“Hey, Glo, I need to talk. Can you give me a call when you have a sec? Just came out of Dr. Townsend’s office. And I’m feeling all bummed out. Love you. Bye.”
She pulled back onto the highway and drove to the local office supply store. She walked up and down the aisles. She stopped to look at journals. She picked up a big, beautiful, brown embossed leather-bound journal with gold-leaf edging. She ran her fingers over the embossed scrolls and flowers. It was a beautiful book.
Melina was a smart woman. She had much to share with her daughter, what to do, what not to do, pitfalls, plans for success, and recipes for disaster. Things she wished someone had told her when she was young. Personal things. Romantic things. Cultural things. The culture of a country is handed down from mother to daughter when it comes to the traditions and customs of a family. She wanted her daughter to have all the advantages of her vast experiences.
“Ethan? Ethan? I’m home. Are you home? Honey, where are you?” she called as she walked in the door.
She looked all over for him. “Ethan?” No Ethan. She pulled out the journal, sat down at her desk, and began to write.
A Letter to My Unborn Daughter
I’m your mama. My name is Melina Valentina Rossetti Rosemont. I’m thirty-three years old. I’m a geneticist at the Harborton University Hospital. I work in the Lab. I am of Italian descent and married an Englishman, the brilliant and handsome Dr. Ethan John Rosemont, who is a thirty-one-year-old English Literature professor at Harborton University. We say the alphabet threw us together, because Harborton University insisted on us sitting alphabetically at all university meetings. I hope you inherit his thick, gorgeous, blonde wavy hair and tallness and my brown eyes and sense of humor.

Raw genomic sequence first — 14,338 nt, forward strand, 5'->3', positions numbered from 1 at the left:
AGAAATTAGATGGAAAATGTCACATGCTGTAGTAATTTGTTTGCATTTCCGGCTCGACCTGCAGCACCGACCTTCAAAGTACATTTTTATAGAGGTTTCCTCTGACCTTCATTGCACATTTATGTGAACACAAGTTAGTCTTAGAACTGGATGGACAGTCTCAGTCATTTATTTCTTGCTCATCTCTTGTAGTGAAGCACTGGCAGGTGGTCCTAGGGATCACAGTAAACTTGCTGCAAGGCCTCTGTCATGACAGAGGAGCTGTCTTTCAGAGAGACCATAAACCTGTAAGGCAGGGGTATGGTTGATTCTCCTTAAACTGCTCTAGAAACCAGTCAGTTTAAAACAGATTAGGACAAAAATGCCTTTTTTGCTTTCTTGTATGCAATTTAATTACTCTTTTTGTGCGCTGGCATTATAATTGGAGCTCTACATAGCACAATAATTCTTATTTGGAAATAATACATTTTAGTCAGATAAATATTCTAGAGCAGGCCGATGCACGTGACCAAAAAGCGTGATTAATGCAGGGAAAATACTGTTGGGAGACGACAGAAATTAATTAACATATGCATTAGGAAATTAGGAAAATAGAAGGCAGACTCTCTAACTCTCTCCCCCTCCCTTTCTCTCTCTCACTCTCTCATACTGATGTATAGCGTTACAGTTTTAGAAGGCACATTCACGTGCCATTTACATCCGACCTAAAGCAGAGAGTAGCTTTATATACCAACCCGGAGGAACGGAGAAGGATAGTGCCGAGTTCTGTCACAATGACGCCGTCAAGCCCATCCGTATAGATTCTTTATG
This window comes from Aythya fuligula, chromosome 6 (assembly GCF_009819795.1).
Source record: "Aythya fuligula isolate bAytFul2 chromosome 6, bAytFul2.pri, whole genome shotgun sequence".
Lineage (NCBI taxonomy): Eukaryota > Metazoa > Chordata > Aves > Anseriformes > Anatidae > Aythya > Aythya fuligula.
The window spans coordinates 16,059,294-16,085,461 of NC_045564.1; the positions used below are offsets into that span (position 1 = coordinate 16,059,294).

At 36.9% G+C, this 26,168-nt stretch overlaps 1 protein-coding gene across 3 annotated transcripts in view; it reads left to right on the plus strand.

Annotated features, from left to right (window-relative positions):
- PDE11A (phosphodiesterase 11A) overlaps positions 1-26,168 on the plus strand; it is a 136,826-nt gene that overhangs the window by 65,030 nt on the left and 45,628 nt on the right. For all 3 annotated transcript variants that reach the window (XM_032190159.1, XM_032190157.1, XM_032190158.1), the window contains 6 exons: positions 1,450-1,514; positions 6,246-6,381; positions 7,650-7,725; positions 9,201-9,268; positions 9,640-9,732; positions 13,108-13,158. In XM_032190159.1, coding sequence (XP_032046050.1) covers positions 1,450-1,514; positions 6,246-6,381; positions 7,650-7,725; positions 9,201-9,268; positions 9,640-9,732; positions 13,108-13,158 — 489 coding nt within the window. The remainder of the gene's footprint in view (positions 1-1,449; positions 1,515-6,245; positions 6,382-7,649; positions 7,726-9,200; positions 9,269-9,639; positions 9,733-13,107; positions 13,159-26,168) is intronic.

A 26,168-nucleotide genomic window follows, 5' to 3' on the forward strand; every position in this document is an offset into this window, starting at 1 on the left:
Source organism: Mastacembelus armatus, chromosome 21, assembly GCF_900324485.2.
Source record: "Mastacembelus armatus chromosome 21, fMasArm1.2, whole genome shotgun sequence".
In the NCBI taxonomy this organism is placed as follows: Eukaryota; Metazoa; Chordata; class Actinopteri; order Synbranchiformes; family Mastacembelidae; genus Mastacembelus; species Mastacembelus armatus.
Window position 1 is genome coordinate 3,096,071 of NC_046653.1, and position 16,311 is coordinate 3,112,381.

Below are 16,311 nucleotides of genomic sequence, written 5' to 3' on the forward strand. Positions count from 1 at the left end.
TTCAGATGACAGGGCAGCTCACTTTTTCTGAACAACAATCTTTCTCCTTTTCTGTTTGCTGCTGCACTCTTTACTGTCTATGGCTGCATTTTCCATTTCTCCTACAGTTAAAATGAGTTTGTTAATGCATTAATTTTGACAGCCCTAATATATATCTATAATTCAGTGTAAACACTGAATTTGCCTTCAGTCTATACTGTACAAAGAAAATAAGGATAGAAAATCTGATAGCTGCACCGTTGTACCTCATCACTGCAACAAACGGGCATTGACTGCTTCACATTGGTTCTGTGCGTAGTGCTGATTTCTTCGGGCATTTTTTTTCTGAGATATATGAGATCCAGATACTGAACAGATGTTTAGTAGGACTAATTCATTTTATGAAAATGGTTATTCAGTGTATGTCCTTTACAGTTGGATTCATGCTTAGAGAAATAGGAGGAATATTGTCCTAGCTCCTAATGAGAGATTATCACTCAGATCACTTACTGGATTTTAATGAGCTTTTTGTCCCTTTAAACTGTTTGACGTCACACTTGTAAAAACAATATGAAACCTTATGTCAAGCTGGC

And I have a very serious heart condition. They say it needs attention yesterday. Others in my family have had the same condition and lived full, productive, long lives without submitting to the knife. But there is a very real possibility, honey, that while you’re on your way into the world, I may be on my way out. But this is my choice. Today all we talk about is choice, but usually the choice is to choose not to carry to full term. That is not the choice I am making. I choose to do this. I choose you.
Now, there are a few things I’ve learned along the way to this point in my life, and although I completely give you permission to make your own mistakes, you might want to avoid some of the same ones I made and make a few new and interesting ones of your own!
So, consider this a recipe book. Yes, I’m going to include some of our favorite family recipes. But it’s also a recipe for living a full and happy life.